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Tool & Die

Fast and furious

By Lynn Stanley

Above: Accu-Square material is custom machined to customers’ specifications.

Supplier helps manufacturers beat the pressure cooker created by short lead times and shorter delivery schedules

November 2015 - Sailors once used a crow’s nest, a barrel or platform fastened to a ship’s mainmast as a lookout to spot potential hazards, other vessels and land. Perched upstream from its supply chain, Diehl Steel is likewise equipped to monitor customer needs and changing market conditions. This vantage point allows the Cincinnati, Ohio-based supplier of tool steel, alloy steel, powder metal products and mold steel to anticipate problem areas and implement solutions. In the last few years, these hurdles have included helping manufacturers confront dwindling lead times and delivery schedules while circumventing fallout from the lack of skilled workers and the influx of cheap steel imports. 

The search for solutions sometimes leads Diehl Steel outside its comfort zone. At the same time, the raw materials supplier sees plenty of opportunity.

A poll of National Tooling & Machining Association member companies found 78 percent have at least one job opening and more than 30 percent have at least two open positions. “Shop floor technology has evolved creating a need for ‘bluetech’ workers who understand the mechanics of these advances and how to problem solve,” commented NTMA President Dave Tilstone. 

Industry-fostered education and training programs for entry-level applicants are being established to address the problem. 

Growing pains

“It’s a great time for young people to get excited about manufacturing,” says Jim Brackman, vice-president of marketing for Diehl Steel. “NTMA’s 2014 Wage and Benefits Survey reported an hourly rate of $25 for an experienced machinist. Reshoring of high precision, value-added parts also continues to gain momentum—creating additional opportunities.”

According to the Institute for Supply Management, manufacturing activity expanded in September for the 33rd consecutive month (albeit at a slower rate than during most of the first half). Fabricated metal products was one of nine industries that reported production growth.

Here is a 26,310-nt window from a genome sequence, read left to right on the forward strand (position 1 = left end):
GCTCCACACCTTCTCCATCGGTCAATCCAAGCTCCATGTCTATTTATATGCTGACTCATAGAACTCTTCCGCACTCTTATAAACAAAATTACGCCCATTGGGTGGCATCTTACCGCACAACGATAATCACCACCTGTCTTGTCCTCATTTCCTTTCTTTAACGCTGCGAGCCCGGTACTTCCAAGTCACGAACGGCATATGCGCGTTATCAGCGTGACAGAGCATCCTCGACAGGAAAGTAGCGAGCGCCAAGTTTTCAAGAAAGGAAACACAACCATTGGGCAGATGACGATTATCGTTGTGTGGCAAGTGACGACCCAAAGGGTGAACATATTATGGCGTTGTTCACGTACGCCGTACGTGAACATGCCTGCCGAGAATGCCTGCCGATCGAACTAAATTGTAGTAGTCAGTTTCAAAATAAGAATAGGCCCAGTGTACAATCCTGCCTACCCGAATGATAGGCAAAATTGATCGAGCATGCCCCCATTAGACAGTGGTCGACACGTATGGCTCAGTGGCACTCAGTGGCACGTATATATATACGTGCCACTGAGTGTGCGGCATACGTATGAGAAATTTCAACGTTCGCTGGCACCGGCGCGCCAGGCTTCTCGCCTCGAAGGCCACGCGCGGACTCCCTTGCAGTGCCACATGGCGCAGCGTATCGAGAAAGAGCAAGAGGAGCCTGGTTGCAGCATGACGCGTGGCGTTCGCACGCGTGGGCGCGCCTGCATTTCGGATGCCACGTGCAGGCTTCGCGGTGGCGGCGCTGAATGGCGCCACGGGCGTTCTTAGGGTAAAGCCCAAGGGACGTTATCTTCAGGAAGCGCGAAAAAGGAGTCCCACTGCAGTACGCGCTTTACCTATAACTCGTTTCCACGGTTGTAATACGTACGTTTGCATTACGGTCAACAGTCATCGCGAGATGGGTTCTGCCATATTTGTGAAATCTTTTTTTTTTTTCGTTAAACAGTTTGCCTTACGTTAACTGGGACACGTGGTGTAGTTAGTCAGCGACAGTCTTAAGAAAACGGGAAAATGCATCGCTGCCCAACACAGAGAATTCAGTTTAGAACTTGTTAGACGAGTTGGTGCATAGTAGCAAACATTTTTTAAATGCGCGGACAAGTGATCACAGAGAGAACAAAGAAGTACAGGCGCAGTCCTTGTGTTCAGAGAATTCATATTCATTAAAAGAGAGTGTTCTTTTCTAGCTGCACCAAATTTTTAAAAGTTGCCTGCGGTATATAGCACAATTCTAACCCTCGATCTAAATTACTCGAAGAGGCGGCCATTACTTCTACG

FFJ 1115 tool image1

Diehl Steel, in business nearly 90 years, inventories tool steel and alloy steel flats, squares and blocks for makers of special dies and tools, jigs, fixtures and industrial molds; and industrial and commercial machinery and equipment. These customers in turn supply industries as varied as automotive, appliance, medical, power generation and aerospace. The agile company built its reputation on the ability to provide these products at full throttle for progressive die applications.

“Our customers are dealing with nearly impossible lead times and schedules,” Brackman says. “If they quote 12 weeks for a job, their customer invariably responds with a requirement for eight to 10 weeks. These demands—coupled with challenges like labor shortages—put our customers under tremendous pressure.”

Diehl Steel helps toolmakers cope in several ways. Preprocessing frees toolmakers from elementary shop tasks and allows them to focus on complex detail work, a step that compensates for a lack of man hours while saving time and resources. 

“Over the last two years we’ve invested more than $2 million in our Accu-Square technology, which supports our core strategy to deliver saw cut-to-size or premachined, six-sided square material quickly and reliably,” says Mike Sheehan, president of Diehl Steel.

Accu-Square can premachine tool, alloy, high-speed, stainless or carbon steel into finished flats, squares or parallel to a toolmaker’s specified tolerances. Diehl also uses the technology on powdered metal products.